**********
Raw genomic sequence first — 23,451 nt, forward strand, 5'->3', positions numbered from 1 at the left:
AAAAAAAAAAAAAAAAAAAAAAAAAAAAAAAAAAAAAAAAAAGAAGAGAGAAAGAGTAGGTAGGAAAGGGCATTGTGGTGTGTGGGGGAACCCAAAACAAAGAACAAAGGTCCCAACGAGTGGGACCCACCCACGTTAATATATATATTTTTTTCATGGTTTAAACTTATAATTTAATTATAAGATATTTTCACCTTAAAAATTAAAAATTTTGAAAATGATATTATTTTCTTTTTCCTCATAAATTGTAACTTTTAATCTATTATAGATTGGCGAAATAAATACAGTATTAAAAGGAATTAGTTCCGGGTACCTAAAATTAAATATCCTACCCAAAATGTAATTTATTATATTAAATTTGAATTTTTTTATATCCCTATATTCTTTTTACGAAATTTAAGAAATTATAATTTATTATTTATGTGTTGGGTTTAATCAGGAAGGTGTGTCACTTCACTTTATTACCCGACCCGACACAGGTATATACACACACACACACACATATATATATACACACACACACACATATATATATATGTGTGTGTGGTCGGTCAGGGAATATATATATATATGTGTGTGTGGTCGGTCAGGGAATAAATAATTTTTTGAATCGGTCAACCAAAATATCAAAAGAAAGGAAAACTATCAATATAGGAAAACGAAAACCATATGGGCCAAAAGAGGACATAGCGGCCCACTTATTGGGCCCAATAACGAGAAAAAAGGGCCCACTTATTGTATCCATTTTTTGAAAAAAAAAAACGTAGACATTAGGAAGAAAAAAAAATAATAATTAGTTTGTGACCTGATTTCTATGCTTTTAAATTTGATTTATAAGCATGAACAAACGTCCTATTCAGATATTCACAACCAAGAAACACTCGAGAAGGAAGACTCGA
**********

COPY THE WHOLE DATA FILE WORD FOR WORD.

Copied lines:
Raw genomic sequence first — 23,451 nt, forward strand, 5'->3', positions numbered from 1 at the left:
AAAAAAAAAAAAAAAAAAAAAAAAAAAAAAAAAAAAAAAAAAGAAGAGAGAAAGAGTAGGTAGGAAAGGGCATTGTGGTGTGTGGGGGAACCCAAAACAAAGAACAAAGGTCCCAACGAGTGGGACCCACCCACGTTAATATATATATTTTTTTCATGGTTTAAACTTATAATTTAATTATAAGATATTTTCACCTTAAAAATTAAAAATTTTGAAAATGATATTATTTTCTTTTTCCTCATAAATTGTAACTTTTAATCTATTATAGATTGGCGAAATAAATACAGTATTAAAAGGAATTAGTTCCGGGTACCTAAAATTAAATATCCTACCCAAAATGTAATTTATTATATTAAATTTGAATTTTTTTATATCCCTATATTCTTTTTACGAAATTTAAGAAATTATAATTTATTATTTATGTGTTGGGTTTAATCAGGAAGGTGTGTCACTTCACTTTATTACCCGACCCGACACAGGTATATACACACACACACACACATATATATATACACACACACACACATATATATATATGTGTGTGTGGTCGGTCAGGGAATATATATATATATGTGTGTGTGGTCGGTCAGGGAATAAATAATTTTTTGAATCGGTCAACCAAAATATCAAAAGAAAGGAAAACTATCAATATAGGAAAACGAAAACCATATGGGCCAAAAGAGGACATAGCGGCCCACTTATTGGGCCCAATAACGAGAAAAAAGGGCCCACTTATTGTATCCATTTTTTGAAAAAAAAAAACGTAGACATTAGGAAGAAAAAAAAATAATAATTAGTTTGTGACCTGATTTCTATGCTTTTAAATTTGATTTATAAGCATGAACAAACGTCCTATTCAGATATTCACAACCAAGAAACACTCGAGAAGGAAGACTCGA